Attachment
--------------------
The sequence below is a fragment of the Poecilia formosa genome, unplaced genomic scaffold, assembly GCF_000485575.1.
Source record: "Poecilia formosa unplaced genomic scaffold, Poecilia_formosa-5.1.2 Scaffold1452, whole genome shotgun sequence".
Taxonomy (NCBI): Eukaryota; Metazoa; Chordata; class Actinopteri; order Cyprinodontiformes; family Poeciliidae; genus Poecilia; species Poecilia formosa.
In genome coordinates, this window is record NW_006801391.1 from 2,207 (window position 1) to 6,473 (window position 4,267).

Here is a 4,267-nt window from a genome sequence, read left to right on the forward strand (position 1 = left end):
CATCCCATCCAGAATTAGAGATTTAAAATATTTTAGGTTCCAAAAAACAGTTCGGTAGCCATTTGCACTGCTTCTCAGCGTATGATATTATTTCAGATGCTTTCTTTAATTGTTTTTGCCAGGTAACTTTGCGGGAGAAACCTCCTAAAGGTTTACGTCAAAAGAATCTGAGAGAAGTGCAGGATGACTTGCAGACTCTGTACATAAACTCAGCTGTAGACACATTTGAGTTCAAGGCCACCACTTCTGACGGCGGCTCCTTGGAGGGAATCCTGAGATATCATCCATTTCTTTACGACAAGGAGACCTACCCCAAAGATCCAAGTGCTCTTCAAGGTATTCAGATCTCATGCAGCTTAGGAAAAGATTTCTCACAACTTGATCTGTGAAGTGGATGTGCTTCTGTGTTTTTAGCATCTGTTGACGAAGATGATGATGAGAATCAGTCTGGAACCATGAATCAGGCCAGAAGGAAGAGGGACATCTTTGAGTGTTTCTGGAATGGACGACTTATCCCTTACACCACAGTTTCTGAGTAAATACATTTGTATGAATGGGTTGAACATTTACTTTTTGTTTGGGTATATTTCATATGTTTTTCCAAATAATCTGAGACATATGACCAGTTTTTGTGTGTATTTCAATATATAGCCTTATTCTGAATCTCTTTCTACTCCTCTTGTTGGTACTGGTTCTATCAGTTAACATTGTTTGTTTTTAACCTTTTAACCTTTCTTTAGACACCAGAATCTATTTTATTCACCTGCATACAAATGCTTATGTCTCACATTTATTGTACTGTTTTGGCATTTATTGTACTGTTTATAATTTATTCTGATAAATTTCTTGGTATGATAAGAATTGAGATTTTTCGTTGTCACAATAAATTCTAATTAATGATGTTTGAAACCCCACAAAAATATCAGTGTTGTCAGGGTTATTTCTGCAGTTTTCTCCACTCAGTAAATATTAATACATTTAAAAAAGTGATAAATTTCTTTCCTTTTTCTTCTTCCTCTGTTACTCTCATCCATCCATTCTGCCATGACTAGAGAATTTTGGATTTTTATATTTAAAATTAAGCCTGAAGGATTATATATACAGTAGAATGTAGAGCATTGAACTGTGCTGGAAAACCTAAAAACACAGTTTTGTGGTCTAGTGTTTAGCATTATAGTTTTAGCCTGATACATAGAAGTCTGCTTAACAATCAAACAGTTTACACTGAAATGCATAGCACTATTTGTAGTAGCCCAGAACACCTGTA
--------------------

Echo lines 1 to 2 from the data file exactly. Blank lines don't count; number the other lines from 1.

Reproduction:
The sequence below is a fragment of the Poecilia formosa genome, unplaced genomic scaffold, assembly GCF_000485575.1.
Source record: "Poecilia formosa unplaced genomic scaffold, Poecilia_formosa-5.1.2 Scaffold1452, whole genome shotgun sequence".